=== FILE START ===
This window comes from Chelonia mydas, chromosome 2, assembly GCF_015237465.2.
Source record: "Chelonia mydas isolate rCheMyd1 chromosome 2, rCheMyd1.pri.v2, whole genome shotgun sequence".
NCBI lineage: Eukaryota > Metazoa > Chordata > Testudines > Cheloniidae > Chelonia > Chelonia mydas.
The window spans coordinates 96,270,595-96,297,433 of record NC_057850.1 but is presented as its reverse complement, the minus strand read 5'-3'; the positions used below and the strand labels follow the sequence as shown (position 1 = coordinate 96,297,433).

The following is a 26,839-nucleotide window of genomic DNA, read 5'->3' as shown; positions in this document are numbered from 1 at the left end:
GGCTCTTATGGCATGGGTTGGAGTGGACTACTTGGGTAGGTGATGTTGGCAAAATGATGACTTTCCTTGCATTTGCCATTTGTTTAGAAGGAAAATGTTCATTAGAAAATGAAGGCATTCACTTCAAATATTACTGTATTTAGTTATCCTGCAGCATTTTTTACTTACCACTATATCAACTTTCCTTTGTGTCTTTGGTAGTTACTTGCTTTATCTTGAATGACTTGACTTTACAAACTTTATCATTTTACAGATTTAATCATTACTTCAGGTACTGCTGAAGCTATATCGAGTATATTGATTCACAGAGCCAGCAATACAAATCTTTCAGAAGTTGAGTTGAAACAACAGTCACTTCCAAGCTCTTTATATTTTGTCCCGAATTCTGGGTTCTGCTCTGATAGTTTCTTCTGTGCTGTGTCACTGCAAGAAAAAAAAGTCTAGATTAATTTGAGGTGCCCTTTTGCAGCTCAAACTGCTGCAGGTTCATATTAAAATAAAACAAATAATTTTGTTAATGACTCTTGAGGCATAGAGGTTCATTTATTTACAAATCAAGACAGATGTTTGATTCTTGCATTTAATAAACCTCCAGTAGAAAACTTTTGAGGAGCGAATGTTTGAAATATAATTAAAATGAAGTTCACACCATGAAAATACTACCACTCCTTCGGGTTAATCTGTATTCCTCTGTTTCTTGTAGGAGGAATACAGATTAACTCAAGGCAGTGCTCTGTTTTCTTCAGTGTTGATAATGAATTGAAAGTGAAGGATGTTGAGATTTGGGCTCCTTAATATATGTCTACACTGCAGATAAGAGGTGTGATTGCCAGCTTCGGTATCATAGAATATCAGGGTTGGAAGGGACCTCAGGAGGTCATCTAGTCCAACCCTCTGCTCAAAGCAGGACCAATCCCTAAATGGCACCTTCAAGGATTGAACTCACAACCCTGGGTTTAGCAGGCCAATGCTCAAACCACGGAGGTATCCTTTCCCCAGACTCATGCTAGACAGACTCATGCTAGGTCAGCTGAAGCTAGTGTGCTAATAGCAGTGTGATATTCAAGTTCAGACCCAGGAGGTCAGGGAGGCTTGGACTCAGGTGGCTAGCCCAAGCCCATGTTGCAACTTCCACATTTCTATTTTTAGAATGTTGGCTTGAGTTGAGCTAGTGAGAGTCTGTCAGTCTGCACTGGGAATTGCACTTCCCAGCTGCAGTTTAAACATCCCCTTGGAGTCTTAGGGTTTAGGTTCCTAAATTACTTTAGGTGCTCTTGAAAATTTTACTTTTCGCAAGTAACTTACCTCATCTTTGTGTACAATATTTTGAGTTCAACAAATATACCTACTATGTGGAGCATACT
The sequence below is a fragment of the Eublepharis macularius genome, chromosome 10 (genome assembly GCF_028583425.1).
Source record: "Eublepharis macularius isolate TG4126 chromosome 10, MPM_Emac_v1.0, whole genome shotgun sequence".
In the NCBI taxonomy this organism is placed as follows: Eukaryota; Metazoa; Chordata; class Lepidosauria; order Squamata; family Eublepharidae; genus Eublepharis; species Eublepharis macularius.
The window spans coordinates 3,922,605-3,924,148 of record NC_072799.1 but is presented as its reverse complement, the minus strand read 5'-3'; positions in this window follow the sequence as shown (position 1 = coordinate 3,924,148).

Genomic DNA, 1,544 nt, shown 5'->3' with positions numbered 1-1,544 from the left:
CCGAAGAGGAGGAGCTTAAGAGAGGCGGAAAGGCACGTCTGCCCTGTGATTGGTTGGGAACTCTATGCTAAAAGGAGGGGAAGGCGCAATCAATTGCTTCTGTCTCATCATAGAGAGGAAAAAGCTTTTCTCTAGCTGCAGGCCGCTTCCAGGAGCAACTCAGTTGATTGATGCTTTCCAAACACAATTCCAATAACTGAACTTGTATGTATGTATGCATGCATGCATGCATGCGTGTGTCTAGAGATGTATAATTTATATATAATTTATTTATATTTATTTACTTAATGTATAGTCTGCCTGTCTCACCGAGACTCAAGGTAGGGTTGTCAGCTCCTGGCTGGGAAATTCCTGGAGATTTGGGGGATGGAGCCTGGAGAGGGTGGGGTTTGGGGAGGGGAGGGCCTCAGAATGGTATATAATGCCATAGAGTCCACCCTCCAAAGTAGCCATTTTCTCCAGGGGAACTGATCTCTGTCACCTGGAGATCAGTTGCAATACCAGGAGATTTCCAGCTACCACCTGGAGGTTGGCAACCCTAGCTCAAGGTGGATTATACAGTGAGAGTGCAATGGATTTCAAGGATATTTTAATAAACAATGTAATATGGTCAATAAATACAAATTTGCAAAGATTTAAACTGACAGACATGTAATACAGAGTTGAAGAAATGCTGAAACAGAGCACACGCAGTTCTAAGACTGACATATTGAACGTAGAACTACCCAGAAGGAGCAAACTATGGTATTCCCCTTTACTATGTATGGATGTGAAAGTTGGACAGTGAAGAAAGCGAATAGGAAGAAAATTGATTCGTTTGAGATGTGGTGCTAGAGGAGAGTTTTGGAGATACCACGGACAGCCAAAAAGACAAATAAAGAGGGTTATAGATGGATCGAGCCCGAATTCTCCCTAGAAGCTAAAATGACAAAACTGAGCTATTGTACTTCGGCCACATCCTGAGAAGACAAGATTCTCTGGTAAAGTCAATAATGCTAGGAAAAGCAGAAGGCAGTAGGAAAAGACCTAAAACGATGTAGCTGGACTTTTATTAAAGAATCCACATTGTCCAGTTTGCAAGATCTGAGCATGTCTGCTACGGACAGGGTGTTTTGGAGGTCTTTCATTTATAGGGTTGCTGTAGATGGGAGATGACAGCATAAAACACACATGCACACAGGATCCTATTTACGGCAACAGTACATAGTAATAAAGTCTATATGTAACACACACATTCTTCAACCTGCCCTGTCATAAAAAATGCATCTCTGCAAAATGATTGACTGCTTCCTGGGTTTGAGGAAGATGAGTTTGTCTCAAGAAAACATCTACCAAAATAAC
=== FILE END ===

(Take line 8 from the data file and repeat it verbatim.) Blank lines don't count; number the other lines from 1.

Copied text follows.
Source record: "Eublepharis macularius isolate TG4126 chromosome 10, MPM_Emac_v1.0, whole genome shotgun sequence".